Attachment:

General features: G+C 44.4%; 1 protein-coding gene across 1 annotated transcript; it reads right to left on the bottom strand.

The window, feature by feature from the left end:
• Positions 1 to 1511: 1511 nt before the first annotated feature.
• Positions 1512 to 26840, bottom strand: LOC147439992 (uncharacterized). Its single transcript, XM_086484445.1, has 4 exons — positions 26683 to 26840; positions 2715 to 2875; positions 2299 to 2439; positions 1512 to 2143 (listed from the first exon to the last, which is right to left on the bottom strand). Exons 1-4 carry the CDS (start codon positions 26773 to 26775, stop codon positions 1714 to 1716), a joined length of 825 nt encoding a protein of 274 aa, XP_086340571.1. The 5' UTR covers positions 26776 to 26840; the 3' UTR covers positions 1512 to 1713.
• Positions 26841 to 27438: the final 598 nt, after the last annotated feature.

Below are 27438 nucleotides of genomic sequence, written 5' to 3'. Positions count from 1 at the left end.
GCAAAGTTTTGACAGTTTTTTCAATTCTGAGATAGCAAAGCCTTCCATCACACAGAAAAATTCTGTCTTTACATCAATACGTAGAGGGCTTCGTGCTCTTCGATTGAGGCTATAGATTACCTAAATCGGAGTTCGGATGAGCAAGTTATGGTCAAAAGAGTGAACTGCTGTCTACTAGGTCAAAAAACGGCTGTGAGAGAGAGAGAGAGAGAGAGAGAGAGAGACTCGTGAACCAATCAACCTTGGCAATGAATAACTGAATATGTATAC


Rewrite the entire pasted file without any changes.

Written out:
General features: G+C 44.4%; 1 protein-coding gene across 1 annotated transcript; it reads right to left on the bottom strand.

The window, feature by feature from the left end:
• Positions 1 to 1511: 1511 nt before the first annotated feature.
• Positions 1512 to 26840, bottom strand: LOC147439992 (uncharacterized). Its single transcript, XM_086484445.1, has 4 exons — positions 26683 to 26840; positions 2715 to 2875; positions 2299 to 2439; positions 1512 to 2143 (listed from the first exon to the last, which is right to left on the bottom strand). Exons 1-4 carry the CDS (start codon positions 26773 to 26775, stop codon positions 1714 to 1716), a joined length of 825 nt encoding a protein of 274 aa, XP_086340571.1. The 5' UTR covers positions 26776 to 26840; the 3' UTR covers positions 1512 to 1713.
• Positions 26841 to 27438: the final 598 nt, after the last annotated feature.

Below are 27438 nucleotides of genomic sequence, written 5' to 3'. Positions count from 1 at the left end.
GCAAAGTTTTGACAGTTTTTTCAATTCTGAGATAGCAAAGCCTTCCATCACACAGAAAAATTCTGTCTTTACATCAATACGTAGAGGGCTTCGTGCTCTTCGATTGAGGCTATAGATTACCTAAATCGGAGTTCGGATGAGCAAGTTATGGTCAAAAGAGTGAACTGCTGTCTACTAGGTCAAAAAACGGCTGTGAGAGAGAGAGAGAGAGAGAGAGAGAGAGACTCGTGAACCAATCAACCTTGGCAATGAATAACTGAATATGTATAC